NEWPORT CITY, Vt. (WCAX) ATVs will be allowed in Newport in 2020 after the City Council approved an ordinance on Monday.
The council voted 3-1 in favor of a five-month ATV trial period that is set to last from May to October. During that time, ATV riders are permitted to drive on town highways.
Monday’s discussion was the council’s third and final debate on the matter.
Newport Mayor Paul Monette led the meeting and said he was pleased with the outcome. He believes allowing ATVs will help attract visitors and will boost Newport’s economy.
“I’m looking at bringing more people to town. If you look at all the trailers coming up on weekends with ATVs and in the wintertime, snow machines, I just see this as a boost to bring more people to town,” said Monette. “You have to think outside the box and try new things.”
The majority of people in the room were in favor of the measure and said they’re excited to prove themselves as responsible ATV riders.
“I feel ATV riders are going to respect the opportunity that we’ve been given and they’re going to follow the rules of the road that we’ve been asked to do. And I do feel they’re going to be respectful when they’re within the city,” said Scott Jenness, the president of the Borderline ATV Club.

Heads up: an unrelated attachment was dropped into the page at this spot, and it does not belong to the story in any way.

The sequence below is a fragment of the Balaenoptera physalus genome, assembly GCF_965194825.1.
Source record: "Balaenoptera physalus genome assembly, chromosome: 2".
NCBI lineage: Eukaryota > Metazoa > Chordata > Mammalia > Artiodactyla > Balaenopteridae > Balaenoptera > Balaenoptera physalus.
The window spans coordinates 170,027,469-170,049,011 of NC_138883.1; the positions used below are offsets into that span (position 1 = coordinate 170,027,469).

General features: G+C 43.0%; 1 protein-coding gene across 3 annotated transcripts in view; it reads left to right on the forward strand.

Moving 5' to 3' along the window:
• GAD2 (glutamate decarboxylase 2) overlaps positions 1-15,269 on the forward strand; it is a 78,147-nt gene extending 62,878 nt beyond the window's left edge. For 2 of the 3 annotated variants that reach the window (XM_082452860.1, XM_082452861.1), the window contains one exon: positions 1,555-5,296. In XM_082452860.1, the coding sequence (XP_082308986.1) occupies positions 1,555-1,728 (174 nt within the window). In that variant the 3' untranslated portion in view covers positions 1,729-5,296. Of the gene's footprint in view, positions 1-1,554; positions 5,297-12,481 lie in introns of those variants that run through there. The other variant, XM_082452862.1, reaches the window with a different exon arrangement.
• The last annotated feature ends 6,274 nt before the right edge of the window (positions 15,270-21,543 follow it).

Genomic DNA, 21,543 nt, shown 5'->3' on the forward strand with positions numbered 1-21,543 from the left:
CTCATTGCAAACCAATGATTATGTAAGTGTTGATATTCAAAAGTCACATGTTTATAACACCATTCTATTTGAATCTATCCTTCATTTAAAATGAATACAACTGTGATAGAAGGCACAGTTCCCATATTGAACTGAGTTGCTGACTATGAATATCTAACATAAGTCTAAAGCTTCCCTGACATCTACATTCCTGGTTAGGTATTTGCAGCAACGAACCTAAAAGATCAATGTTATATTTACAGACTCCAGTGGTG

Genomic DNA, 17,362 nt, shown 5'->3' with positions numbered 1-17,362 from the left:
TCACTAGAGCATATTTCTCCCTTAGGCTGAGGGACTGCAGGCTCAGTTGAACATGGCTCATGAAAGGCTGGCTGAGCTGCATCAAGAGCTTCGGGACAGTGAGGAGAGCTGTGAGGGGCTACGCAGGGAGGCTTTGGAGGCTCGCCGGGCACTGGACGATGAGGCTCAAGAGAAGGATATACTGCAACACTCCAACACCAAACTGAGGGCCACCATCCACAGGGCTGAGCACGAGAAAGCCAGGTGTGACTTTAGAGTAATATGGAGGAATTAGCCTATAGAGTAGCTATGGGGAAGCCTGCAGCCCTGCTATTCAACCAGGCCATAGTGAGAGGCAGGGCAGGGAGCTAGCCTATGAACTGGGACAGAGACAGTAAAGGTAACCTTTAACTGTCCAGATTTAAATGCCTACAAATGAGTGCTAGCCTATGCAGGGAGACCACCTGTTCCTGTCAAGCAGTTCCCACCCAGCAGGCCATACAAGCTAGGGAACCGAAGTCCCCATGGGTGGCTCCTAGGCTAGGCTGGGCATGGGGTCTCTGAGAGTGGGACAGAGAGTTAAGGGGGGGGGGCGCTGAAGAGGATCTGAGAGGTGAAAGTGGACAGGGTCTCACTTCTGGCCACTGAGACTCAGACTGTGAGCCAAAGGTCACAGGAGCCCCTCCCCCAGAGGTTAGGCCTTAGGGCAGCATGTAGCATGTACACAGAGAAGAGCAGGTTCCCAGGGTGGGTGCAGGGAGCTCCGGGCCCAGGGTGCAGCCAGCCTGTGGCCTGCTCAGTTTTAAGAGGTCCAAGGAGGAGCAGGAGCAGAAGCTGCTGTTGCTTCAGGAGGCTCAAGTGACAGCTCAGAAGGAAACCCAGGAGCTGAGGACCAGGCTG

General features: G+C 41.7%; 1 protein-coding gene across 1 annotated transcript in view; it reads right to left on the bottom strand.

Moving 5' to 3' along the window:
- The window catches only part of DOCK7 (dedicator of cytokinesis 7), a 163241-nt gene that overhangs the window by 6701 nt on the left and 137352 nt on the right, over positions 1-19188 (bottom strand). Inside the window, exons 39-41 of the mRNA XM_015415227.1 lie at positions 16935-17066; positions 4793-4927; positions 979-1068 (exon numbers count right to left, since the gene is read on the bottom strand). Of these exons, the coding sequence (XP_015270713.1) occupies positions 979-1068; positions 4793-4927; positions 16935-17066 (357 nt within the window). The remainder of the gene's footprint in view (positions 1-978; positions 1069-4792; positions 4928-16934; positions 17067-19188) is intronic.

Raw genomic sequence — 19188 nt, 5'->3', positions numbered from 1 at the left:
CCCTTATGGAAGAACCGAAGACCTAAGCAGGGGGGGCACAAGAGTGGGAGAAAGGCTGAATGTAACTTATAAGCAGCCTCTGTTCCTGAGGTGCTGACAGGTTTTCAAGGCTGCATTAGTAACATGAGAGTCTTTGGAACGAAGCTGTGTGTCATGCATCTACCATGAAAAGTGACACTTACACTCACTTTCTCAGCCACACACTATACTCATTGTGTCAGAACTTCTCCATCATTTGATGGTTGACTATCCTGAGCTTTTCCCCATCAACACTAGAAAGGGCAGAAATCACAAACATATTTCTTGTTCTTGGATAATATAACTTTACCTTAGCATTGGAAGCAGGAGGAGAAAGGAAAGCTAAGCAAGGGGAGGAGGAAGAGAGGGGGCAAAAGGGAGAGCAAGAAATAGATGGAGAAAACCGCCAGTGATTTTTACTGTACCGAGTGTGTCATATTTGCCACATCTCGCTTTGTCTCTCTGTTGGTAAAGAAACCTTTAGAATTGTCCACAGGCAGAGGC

Opponents of the ordinance said they are worried ATVs are too loud and too dangerous. They also expressed concerns that the roads can’t handle the vehicles and riders will speed.
Monette told WCAX News he’s not too worried that will be an issue.
“I had concerns but I do value, as far as the law enforcement side, I value the judgment of the chief of police. He’s the expert,” Monette said. “As far as noise, I mean, you have motorcycles that go through that are even louder than ATVs. Lawnmowers— my neighbor’s lawnmower is louder than ATVs.”
The ordinance states ATV riders are not allowed to race on the highways at any time and they must drive single file. They’re also required to give hand signals when turning or stopping.
ATVs are prohibited from be driven on public property including sidewalks or bike paths. Anyone on an ATV, whether a driver or passenger, must wear a helmet that is approved by the U.S. Department of Transportation.
All ATV operators must have a valid driver’s license and their ATV must be registered with the state of Vermont.
According to Monette, if the trial does not go well, they can end it at any time.